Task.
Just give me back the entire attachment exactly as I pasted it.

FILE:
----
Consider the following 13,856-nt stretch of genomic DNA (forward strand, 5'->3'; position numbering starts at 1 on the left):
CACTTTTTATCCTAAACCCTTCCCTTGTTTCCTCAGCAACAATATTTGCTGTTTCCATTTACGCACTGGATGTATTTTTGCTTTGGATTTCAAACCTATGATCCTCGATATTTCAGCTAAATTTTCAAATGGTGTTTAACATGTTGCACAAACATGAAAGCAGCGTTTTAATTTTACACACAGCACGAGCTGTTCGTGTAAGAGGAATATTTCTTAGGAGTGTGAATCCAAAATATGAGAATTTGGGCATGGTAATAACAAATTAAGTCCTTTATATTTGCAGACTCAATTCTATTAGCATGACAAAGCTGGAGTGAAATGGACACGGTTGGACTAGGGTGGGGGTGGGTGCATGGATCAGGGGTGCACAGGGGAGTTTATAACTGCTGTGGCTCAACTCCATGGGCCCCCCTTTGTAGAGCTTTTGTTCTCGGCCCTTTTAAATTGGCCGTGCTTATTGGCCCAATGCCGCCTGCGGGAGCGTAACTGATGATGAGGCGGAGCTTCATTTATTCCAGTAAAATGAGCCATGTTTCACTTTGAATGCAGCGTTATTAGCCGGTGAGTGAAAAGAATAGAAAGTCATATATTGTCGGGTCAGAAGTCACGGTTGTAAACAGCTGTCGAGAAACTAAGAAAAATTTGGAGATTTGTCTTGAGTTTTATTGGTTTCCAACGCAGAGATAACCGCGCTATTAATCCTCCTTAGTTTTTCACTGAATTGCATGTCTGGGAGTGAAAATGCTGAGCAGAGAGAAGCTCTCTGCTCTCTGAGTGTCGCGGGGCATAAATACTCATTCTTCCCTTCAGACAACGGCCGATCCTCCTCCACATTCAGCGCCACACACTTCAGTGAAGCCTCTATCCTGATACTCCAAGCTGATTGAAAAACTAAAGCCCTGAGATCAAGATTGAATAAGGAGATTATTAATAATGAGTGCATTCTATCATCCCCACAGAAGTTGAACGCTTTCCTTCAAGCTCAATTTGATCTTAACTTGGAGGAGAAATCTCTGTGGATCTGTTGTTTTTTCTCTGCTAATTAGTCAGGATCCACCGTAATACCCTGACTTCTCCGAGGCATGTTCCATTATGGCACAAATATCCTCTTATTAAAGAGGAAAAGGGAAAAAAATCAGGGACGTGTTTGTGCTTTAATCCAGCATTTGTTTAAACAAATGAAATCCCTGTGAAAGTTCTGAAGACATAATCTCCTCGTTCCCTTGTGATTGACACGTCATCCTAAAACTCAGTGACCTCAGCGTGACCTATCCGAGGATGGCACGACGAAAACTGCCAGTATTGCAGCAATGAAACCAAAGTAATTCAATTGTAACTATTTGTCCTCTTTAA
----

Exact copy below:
Consider the following 13,856-nt stretch of genomic DNA (forward strand, 5'->3'; position numbering starts at 1 on the left):
CACTTTTTATCCTAAACCCTTCCCTTGTTTCCTCAGCAACAATATTTGCTGTTTCCATTTACGCACTGGATGTATTTTTGCTTTGGATTTCAAACCTATGATCCTCGATATTTCAGCTAAATTTTCAAATGGTGTTTAACATGTTGCACAAACATGAAAGCAGCGTTTTAATTTTACACACAGCACGAGCTGTTCGTGTAAGAGGAATATTTCTTAGGAGTGTGAATCCAAAATATGAGAATTTGGGCATGGTAATAACAAATTAAGTCCTTTATATTTGCAGACTCAATTCTATTAGCATGACAAAGCTGGAGTGAAATGGACACGGTTGGACTAGGGTGGGGGTGGGTGCATGGATCAGGGGTGCACAGGGGAGTTTATAACTGCTGTGGCTCAACTCCATGGGCCCCCCTTTGTAGAGCTTTTGTTCTCGGCCCTTTTAAATTGGCCGTGCTTATTGGCCCAATGCCGCCTGCGGGAGCGTAACTGATGATGAGGCGGAGCTTCATTTATTCCAGTAAAATGAGCCATGTTTCACTTTGAATGCAGCGTTATTAGCCGGTGAGTGAAAAGAATAGAAAGTCATATATTGTCGGGTCAGAAGTCACGGTTGTAAACAGCTGTCGAGAAACTAAGAAAAATTTGGAGATTTGTCTTGAGTTTTATTGGTTTCCAACGCAGAGATAACCGCGCTATTAATCCTCCTTAGTTTTTCACTGAATTGCATGTCTGGGAGTGAAAATGCTGAGCAGAGAGAAGCTCTCTGCTCTCTGAGTGTCGCGGGGCATAAATACTCATTCTTCCCTTCAGACAACGGCCGATCCTCCTCCACATTCAGCGCCACACACTTCAGTGAAGCCTCTATCCTGATACTCCAAGCTGATTGAAAAACTAAAGCCCTGAGATCAAGATTGAATAAGGAGATTATTAATAATGAGTGCATTCTATCATCCCCACAGAAGTTGAACGCTTTCCTTCAAGCTCAATTTGATCTTAACTTGGAGGAGAAATCTCTGTGGATCTGTTGTTTTTTCTCTGCTAATTAGTCAGGATCCACCGTAATACCCTGACTTCTCCGAGGCATGTTCCATTATGGCACAAATATCCTCTTATTAAAGAGGAAAAGGGAAAAAAATCAGGGACGTGTTTGTGCTTTAATCCAGCATTTGTTTAAACAAATGAAATCCCTGTGAAAGTTCTGAAGACATAATCTCCTCGTTCCCTTGTGATTGACACGTCATCCTAAAACTCAGTGACCTCAGCGTGACCTATCCGAGGATGGCACGACGAAAACTGCCAGTATTGCAGCAATGAAACCAAAGTAATTCAATTGTAACTATTTGTCCTCTTTAA